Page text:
D.C. quake causes millions of dollars in damage to National Cathedral

Officials with the National Cathedral said that Tuesday’s earthquake left millions of dollars in damage to the building’s dramatic Gothic exterior, though engineers said there were no structural problems.

At a news conference Wednesday, Dean Samuel Lloyd said a 3,000-person interfaith service that was scheduled for Saturday to mark the opening of the Martin Luther King Jr. Memorial would be moved to the National Shrine as engineers made final determinations about how to stabilize the massive, cracked spires that stand 300 feet above ground.


A pinnacle is precariously perched atop the Washington National Cathedral. (NIKKI KAHN/THE WASHINGTON POST)

In Tuesday’s quake, three of the four spires on the main tower had cracked off and a few other angels and spires elsewhere on the cathedral appeared broken, so it wasn’t clear how many items had been harmed. However, there are nearly 700 limestone angels alone on the cathedral’s exterior.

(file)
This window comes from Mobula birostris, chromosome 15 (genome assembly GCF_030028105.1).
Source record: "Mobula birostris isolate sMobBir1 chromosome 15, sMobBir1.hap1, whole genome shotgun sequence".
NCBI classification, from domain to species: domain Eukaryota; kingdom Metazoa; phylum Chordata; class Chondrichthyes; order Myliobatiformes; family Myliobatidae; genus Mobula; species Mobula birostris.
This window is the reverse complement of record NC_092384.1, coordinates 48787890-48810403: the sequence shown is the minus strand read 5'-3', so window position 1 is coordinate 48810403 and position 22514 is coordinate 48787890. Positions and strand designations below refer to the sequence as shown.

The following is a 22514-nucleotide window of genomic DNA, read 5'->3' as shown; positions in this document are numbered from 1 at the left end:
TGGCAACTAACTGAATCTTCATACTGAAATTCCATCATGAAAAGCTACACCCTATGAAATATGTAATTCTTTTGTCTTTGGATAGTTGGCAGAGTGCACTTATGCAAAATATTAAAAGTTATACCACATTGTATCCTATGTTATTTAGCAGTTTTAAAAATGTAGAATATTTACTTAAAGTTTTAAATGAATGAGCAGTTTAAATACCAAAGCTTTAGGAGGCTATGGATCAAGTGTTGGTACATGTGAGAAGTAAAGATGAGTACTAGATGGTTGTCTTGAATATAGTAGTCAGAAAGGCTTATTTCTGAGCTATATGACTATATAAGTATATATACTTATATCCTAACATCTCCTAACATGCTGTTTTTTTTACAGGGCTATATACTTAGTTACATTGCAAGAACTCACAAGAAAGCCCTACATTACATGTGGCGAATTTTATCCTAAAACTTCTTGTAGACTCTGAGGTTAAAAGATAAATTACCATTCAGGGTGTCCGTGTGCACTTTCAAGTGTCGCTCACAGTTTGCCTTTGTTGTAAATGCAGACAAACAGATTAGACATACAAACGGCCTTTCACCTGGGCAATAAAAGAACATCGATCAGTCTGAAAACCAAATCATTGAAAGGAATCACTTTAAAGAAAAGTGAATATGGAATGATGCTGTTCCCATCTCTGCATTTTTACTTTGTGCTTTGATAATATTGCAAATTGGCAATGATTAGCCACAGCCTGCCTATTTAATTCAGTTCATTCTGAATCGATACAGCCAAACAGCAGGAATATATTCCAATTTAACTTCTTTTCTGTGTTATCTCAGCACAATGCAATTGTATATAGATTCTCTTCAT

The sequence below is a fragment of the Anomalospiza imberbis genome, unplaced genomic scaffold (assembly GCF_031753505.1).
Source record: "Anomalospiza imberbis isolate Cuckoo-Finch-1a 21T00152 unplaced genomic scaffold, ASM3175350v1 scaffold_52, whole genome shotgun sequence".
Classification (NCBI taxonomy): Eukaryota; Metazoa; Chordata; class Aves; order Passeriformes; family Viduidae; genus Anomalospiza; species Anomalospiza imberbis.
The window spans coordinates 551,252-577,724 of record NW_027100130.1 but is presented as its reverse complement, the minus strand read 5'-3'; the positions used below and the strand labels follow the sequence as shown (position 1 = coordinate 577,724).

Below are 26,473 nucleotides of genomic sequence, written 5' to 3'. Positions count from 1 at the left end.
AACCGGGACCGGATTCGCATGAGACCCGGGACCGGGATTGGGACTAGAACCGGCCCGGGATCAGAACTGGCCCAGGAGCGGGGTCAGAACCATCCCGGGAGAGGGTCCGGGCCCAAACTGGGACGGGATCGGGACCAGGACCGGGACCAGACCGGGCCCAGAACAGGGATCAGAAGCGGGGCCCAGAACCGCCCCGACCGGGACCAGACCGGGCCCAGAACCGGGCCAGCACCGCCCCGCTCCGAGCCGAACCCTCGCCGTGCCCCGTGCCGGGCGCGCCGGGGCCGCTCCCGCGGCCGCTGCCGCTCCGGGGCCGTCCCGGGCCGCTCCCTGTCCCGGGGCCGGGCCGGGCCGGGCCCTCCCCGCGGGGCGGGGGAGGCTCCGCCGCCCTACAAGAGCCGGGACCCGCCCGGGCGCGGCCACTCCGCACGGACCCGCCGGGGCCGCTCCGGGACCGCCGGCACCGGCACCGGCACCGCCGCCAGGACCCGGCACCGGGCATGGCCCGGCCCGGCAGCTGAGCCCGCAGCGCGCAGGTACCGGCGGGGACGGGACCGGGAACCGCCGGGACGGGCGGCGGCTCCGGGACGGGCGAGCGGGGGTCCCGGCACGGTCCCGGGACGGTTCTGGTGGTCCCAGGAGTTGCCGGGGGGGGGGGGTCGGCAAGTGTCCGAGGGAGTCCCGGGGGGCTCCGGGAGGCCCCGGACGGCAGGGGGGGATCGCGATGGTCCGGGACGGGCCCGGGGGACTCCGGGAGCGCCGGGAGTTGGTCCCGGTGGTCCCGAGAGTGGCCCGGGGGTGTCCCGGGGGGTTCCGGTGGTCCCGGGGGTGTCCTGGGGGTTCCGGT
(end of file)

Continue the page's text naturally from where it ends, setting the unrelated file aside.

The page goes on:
The cathedral, which typically hosts 300 tourists a day this time of year and holds three daily worship services, is closed at least until Saturday.


An angel, dislodged from the southwest pinnacle of the "Gloria in Excelsis" or central tower, lies on the roof of the Washington National Cathedral following a 5.8-magnitude earthquake which rumbled through Washington on Aug. 24. (NIKKI KAHN/THE WASHINGTON POST)

Earlier in the day, Alonso stood on the roof of the cathedral he’s tended for nearly 30 years and said he was reeling to see the roof littered with cracked angels, toppled spires and off-kilter pillars, 300 feet above the street.


A worker photographs rubble atop the National Cathedral following Tuesday's earthquake. (COURTESY OF THE NATIONAL CATHEDRAL)

Also surveying the damage on the roof this morning was Anthony Segreti, a longtime architect on the building. Looking at the broken spires, he said repairing things so high up would be “one heck of a logistics problem.”

The cathedral’s insurance did not include earthquakes.

This post has been updated since it was first published.

Michelle Boorstein is the Post’s religion reporter, where she reports on the busy marketplace of American religion.

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